In a U.S.-China Trade War, China Loses

 | Jan 17, 2017 | 3:00 PM EST
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Based on inquiries I've received concerning the rhetoric coming from China's government and Donald Trump concerning the relationship between the two countries it appears that there is a lot of angst concerning possible market repercussions if the rhetoric keeps ratcheting up. 

Some of this is probably due to the comments from Chinese President Xi Jinping at the World Economic Forum this week.

I last addressed the relationship between China and the U.S. a few weeks ago in the column "China Needs U.S. More Than U.S. Needs China," but I've written many columns about it over the past several years, some of which are no longer in the Real Money archives.

One in particular from 2010, "China: We've Been Here Before," outlines the history of the relationship the West has had with China since the early 1800s. If you would like a copy of it please send me an email to rogerarnold@gmail.com and I'll forward it to you.

The point of the column was to show that the pattern of that relationship is and has been repetitious, and although I did not deal with it in that column the pattern predates the 1800s as well.

The most fundamental part of that repeating pattern is that as China's trade with the West increases a trade imbalance develops that leads to political and economic tensions. That, in turn, has traditionally resulted in a military conflict that China loses.

That pattern has again been developing over the past several years and long predates Trump's comments.

It's also not as simple as just bilateral trade between China and the U.S., as I addressed in the column "Assessing Afghanistan in 2011," "Putin's Endgame Begins in 2014" and "Greece, China, Russia: The Games Countries Play in 2015."

I urge you to read all of those columns again.

The George W. Bush administration chose not to challenge the trade and other developing imbalances, as did the Obama administration.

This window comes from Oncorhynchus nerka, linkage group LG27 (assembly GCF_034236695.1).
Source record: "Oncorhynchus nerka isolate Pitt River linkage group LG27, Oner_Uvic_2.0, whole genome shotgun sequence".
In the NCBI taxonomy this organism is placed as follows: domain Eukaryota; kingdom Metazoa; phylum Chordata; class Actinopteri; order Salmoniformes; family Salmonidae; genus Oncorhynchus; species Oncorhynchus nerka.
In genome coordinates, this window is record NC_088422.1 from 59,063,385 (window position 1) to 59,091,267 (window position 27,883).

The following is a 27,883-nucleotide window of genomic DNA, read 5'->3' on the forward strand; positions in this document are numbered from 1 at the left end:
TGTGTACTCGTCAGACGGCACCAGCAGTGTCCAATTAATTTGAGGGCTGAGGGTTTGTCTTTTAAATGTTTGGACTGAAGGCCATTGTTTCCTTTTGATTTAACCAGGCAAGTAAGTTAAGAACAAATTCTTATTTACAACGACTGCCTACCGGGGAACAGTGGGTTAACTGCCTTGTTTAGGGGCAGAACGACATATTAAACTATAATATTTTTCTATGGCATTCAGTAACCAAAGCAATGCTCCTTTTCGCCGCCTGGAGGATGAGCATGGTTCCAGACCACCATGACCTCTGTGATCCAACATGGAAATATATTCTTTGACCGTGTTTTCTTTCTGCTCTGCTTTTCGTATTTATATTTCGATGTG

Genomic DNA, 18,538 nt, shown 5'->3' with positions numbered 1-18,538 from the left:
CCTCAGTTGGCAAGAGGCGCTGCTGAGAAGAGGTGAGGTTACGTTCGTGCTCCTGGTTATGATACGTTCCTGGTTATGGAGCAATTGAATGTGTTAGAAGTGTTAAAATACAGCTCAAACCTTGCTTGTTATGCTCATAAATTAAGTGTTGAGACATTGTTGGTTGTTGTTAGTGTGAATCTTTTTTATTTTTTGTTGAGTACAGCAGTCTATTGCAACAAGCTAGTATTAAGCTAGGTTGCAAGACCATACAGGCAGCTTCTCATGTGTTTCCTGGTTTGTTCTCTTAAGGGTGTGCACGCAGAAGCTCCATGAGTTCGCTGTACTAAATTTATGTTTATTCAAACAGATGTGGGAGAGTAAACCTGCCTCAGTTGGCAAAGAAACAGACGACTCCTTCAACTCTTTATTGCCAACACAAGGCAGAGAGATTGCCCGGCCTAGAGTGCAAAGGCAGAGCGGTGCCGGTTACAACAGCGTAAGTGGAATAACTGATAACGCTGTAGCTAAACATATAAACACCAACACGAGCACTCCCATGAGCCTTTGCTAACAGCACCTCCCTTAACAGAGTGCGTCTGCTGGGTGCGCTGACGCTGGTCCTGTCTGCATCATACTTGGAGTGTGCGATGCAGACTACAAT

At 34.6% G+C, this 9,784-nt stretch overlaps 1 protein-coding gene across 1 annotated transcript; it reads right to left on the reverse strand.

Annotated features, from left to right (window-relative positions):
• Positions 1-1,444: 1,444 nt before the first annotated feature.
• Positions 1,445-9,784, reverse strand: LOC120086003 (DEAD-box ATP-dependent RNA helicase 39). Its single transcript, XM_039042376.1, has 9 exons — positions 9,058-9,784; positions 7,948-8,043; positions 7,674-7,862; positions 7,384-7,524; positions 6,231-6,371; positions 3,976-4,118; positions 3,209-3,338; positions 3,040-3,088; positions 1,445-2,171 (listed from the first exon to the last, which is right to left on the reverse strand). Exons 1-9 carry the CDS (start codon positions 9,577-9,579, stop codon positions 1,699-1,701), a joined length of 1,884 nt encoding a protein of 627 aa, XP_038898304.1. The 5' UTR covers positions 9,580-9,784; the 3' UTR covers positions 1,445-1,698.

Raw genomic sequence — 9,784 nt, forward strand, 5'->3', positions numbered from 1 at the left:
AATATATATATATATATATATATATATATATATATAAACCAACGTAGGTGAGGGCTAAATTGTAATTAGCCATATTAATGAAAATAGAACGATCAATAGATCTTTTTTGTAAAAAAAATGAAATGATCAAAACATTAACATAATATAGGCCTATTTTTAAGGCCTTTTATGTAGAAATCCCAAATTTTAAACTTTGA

The responsibility, and now necessity, for doing so has fallen to Trump and it appears as though he is going to engage strongly on the subject.

I think it's terribly disheartening that the majority of the U.S. media coverage of his doing so has evidenced politicization of the subject that is clearly predicated on anti-Trump proclivities, regardless of reality. I assume that that coverage is one of the principal drivers of the angst expressed by subscribers sending me inquiries concerning it.

So, I'll be very clear here. If China engages in a trade war with the U.S., China loses and potentially with catastrophic domestic economic consequences for the country and its leadership.

One of the reasons for that is that if such a situation were to arise the rest of the world would side with the U.S. because China has been treating foreign investors from Europe and their trading partners in the Asian arena the same way they've been treating the U.S., with all of them acquiescing to the situation because the U.S. has.

If, however, such a trade war is to materialize it is politically prudent for the U.S. to nurture a stronger relationship with Russia simultaneously in order to encourage the Russians to pursue U.S. relations versus those with China.

Helping to encourage the Russians in making that decision is the potentially deleterious impact on their economy of the U.S. alternative oil producers becoming the global marginal producer and thus price setters for oil. I discussed this in my column "If Oil Prices Don't Rise, the Middle East Will Sink."

On the subject of China selling U.S. treasuries I would suggest watching a video in which I discussed the issue over four years ago when speaking to the Entrepreneur's Organization.

It's just the first 10 minutes or so of the video and the situation remains the same today.

Having said all of this, I am hopeful that the Chinese and other U.S. trading partners will realize that the largess in political and economic relationships the U.S. has had with them cannot only not be afforded by the U.S. any longer, but that they are also harmful to the economic ambitions of those countries.

For now, investors need to be mindful of all of this as the situation continues to evolve, and to not be distracted by the media's doomsday scenarios with respect to the Trump agenda.

Although I've repeatedly advised avoiding China, if you want speculate on the subject of this column I suggest considering again the Chinese inverse ETFs I discussed in the column. If You must invest in Chinese stocks (a bad idea), try these ETFs: ProShares Short FTSE China 50 (YXI) , ProShares UltraShort FTSE China 50 (FXP) and Direxion Daily FTSE China Bear 3X ETF (YANG) .

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